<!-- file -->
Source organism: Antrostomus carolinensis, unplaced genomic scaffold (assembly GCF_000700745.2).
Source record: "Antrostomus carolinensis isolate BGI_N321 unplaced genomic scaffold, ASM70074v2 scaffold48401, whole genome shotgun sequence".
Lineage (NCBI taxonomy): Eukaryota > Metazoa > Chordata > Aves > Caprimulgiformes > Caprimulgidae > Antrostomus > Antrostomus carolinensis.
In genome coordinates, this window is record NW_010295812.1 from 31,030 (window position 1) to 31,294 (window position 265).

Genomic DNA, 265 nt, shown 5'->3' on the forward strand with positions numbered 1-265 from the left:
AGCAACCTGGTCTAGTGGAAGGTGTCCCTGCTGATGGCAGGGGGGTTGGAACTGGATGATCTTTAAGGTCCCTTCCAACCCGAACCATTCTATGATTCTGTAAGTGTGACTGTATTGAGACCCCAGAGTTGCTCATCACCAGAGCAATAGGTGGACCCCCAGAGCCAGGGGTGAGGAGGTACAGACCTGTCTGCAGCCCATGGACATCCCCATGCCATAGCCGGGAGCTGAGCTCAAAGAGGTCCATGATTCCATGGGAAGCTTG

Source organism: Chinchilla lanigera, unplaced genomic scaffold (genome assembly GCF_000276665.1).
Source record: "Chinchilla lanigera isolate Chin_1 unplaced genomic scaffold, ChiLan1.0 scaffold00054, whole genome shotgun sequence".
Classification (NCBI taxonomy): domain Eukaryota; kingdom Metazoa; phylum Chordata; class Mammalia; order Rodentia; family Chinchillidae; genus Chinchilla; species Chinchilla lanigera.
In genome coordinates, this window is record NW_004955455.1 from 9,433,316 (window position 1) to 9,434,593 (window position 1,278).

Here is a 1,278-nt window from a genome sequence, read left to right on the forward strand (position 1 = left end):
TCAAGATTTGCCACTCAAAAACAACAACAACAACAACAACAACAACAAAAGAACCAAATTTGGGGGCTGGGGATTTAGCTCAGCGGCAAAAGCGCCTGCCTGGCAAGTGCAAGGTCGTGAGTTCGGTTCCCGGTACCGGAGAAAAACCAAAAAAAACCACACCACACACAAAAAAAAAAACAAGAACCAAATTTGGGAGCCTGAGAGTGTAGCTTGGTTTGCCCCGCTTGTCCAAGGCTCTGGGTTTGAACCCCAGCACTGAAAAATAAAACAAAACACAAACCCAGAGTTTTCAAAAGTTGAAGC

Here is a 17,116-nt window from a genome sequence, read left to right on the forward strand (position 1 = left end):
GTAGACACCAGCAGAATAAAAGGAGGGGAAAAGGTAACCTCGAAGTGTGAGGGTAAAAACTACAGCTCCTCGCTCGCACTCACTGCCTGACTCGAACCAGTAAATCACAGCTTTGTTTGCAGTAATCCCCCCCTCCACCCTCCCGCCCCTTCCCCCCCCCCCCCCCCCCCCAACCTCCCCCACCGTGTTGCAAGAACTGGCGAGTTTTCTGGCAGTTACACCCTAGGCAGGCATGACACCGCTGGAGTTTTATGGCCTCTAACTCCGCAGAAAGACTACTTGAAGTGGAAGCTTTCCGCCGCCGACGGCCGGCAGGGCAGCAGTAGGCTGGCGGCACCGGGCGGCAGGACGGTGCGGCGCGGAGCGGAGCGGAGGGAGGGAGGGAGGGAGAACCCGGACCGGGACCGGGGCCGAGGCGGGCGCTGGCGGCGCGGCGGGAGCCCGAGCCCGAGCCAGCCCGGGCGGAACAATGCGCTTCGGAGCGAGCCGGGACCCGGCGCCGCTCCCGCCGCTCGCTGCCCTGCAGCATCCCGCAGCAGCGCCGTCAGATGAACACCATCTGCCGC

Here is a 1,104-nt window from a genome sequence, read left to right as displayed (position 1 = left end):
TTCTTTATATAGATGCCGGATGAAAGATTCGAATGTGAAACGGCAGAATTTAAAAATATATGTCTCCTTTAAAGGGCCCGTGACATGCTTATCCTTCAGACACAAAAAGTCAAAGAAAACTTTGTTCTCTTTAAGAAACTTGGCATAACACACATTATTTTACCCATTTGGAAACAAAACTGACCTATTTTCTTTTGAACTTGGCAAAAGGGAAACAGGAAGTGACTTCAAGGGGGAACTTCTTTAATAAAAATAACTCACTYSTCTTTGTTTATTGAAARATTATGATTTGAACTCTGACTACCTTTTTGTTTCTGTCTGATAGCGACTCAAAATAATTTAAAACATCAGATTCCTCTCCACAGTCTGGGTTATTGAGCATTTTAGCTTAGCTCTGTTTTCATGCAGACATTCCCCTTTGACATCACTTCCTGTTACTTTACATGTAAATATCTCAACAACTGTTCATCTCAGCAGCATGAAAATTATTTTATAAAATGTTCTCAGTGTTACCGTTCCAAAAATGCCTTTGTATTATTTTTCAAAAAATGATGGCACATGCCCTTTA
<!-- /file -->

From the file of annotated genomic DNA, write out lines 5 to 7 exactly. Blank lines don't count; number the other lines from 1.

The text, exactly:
Genomic DNA, 265 nt, shown 5'->3' on the forward strand with positions numbered 1-265 from the left:
AGCAACCTGGTCTAGTGGAAGGTGTCCCTGCTGATGGCAGGGGGGTTGGAACTGGATGATCTTTAAGGTCCCTTCCAACCCGAACCATTCTATGATTCTGTAAGTGTGACTGTATTGAGACCCCAGAGTTGCTCATCACCAGAGCAATAGGTGGACCCCCAGAGCCAGGGGTGAGGAGGTACAGACCTGTCTGCAGCCCATGGACATCCCCATGCCATAGCCGGGAGCTGAGCTCAAAGAGGTCCATGATTCCATGGGAAGCTTG

Source organism: Chinchilla lanigera, unplaced genomic scaffold (genome assembly GCF_000276665.1).